It began with the previous war. In April 1902, the captured revolutionary, Vicente Lukban, negotiated the surrender of the rest of his men: 65 officers, 236 riflemen, and 443 bolomen (wielders of a bolo, or machete-style, knife). These guerrillas brought in 240 guns and 7500 rounds of ammunition, much of which had been pilfered from Company C, Ninth Infantry, at Balangiga (Dumindin). Instead of punishing those who had participated in this attack, the Americans welcomed them in from the jungle. The colonial government even provided cloth, tailors, and sewing machines to outfit the men so they could parade through the capital city Catbalogan in front of the Army brass (Borrinaga, R.O., 20).
This colorful celebration papered over the fact that Samar was a smoking ruin. In his implementation of General Orders No. 100, General Jacob H. “Hell-Roaring Jake” Smith ordered the burning over 79,000 pounds of stored rice and countless rice fields (War Department 1902, 434-51). One American soldier estimated that, by 1902, the island was subsisting on only 25% of a normal yield (Hurley, 55-56). Smith had ordered the destruction of entire villages, and he got his wish: by 1902, 27 of 45 municipalities were in ashes, and of those that remained only 10 had a standing town hall (Borrinaga, G.E.R., “Pulahan Movement in Samar,” 245).
Worst of all, Smith ordered that all captured abaca harvests be destroyed (“Massacre Averted“). Known as “Manila hemp,” abaca is actually a banana plant whose strong fibers can be used as naval cordage, which was in short supply at the time. It was so badly needed by the U.S. Navy and merchant fleets that Congress had made a singular tariff exception for it before the rest of the free trade laws came into effect in 1913. Abaca and coconut products could have been the keystones of Samar and Leyte’s economic recovery, but in 1902 the harvest was, again, only 25% of pre-war levels. To make matters worse, a terrible drought hit Samar immediately after the war ended, from October 1902 to June 1903, so what abaca had not been burned by Smith’s forces was torched by the sun (Borrinaga, G.E.R., “Samar,” 245-49).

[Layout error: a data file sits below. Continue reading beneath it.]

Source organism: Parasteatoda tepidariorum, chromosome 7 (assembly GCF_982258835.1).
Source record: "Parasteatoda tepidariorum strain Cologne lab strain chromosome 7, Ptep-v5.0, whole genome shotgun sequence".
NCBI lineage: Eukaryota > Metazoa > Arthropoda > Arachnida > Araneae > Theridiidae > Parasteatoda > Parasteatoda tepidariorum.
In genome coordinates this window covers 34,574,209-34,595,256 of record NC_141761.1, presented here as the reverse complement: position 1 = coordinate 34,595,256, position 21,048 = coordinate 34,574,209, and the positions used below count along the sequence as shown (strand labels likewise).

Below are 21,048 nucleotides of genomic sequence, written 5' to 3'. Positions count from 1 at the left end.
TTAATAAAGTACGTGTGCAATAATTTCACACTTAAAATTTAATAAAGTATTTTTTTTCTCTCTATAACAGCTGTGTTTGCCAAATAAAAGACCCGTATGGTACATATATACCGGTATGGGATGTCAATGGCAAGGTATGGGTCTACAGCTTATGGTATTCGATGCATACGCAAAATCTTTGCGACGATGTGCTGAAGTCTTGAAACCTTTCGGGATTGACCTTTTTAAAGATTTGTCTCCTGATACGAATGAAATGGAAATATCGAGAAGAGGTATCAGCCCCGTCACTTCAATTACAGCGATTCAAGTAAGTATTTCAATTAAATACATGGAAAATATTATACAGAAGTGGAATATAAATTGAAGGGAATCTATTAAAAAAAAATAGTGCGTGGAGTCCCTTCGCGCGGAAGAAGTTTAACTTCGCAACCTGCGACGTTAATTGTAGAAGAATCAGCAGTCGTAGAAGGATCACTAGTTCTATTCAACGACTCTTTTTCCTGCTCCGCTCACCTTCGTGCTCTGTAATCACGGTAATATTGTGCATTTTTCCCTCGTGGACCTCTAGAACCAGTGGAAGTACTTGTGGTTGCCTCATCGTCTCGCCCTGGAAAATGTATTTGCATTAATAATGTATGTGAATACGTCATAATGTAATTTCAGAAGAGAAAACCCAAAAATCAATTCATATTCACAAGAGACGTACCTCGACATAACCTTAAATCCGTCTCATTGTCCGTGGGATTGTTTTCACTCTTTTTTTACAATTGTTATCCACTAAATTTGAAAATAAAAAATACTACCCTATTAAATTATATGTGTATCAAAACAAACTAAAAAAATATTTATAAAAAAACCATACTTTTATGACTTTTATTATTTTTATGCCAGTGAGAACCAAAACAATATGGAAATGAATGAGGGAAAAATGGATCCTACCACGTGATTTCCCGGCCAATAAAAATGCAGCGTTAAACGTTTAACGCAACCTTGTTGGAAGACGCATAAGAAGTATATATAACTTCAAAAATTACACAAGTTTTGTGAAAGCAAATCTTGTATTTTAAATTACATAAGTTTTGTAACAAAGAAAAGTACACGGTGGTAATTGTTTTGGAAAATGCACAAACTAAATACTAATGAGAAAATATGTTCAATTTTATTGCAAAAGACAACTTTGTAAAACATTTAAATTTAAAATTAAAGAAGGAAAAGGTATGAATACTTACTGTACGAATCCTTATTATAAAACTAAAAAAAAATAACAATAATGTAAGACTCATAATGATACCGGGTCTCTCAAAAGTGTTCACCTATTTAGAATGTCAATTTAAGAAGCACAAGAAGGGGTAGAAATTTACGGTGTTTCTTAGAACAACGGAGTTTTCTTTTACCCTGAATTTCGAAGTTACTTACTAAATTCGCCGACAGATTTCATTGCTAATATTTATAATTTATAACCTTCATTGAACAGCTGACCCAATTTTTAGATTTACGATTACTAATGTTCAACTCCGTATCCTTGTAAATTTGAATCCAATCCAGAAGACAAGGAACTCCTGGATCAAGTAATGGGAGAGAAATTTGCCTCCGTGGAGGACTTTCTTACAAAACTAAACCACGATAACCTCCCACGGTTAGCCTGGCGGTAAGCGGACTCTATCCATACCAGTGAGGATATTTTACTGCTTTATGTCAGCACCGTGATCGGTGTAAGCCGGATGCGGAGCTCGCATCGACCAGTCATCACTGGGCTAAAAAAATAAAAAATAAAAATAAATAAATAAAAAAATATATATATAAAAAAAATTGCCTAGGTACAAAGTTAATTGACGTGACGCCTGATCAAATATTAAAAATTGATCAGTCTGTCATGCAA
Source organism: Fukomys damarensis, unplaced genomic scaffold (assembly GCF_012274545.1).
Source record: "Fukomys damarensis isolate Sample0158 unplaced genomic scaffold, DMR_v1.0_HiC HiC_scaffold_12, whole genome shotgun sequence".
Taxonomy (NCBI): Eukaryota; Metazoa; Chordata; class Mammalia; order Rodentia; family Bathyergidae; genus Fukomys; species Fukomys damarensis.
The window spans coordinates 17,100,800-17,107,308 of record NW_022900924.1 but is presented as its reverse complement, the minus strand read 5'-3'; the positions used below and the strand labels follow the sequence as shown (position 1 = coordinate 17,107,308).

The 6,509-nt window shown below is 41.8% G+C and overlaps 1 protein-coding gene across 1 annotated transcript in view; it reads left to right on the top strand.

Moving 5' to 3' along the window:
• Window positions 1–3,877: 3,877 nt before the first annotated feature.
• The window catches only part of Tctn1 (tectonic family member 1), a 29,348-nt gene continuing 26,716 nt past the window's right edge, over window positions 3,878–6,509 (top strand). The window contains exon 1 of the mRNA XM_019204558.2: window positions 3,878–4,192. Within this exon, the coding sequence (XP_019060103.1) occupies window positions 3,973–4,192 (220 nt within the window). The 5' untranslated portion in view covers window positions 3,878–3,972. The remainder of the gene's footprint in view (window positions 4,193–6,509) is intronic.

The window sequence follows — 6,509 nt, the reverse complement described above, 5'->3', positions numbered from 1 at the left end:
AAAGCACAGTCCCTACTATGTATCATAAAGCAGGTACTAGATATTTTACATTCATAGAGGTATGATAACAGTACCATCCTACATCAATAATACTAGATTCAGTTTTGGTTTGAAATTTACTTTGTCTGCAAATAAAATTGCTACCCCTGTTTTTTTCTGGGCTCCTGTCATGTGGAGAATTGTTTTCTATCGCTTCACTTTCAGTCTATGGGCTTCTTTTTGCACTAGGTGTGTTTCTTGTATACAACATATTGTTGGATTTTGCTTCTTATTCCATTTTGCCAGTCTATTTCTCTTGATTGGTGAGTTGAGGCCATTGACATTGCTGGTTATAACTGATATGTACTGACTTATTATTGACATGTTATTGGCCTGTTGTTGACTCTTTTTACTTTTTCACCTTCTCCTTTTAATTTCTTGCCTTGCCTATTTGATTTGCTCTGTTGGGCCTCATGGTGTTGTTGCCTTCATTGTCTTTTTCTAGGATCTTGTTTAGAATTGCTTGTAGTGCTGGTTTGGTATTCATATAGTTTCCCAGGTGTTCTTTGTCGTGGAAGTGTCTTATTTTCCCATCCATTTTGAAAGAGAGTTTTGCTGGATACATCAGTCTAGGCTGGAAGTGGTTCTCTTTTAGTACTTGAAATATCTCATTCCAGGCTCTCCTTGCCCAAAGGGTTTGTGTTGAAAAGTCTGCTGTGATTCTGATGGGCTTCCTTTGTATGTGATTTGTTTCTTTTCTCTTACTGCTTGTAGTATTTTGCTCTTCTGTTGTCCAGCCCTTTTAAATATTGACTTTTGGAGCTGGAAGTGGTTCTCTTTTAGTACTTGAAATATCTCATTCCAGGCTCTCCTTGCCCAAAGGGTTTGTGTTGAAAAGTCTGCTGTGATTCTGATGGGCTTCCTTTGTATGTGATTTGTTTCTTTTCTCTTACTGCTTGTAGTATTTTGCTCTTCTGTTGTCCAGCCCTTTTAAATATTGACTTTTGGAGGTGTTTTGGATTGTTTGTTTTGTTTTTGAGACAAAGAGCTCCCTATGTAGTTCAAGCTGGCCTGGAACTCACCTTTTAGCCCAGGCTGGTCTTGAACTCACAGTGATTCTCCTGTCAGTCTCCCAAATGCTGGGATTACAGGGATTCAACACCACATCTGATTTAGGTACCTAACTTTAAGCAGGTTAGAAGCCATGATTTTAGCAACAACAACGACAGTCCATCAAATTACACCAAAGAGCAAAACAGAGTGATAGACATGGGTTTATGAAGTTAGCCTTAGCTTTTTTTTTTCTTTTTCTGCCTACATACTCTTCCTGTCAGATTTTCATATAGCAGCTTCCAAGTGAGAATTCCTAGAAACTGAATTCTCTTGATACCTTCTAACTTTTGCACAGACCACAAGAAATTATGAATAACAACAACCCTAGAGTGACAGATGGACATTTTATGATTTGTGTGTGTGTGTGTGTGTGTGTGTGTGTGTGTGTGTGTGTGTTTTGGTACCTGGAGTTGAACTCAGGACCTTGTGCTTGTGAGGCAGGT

Even had abaca thrived, the Pulahans would not have gotten rich off the sales. Samar was structured like an island plantation: the growers in the highlands were beholden to the coastal elites. Lowlanders, as they were known, were the ones with ties to foreign merchant houses like Britain’s Smith, Bell, and Company. These elites paid the actual abaca growers less than half the crop was worth, and then they turned around and sold the peasants imported rice at a premium (Borrinaga, G.E.R., “Samar,” 257).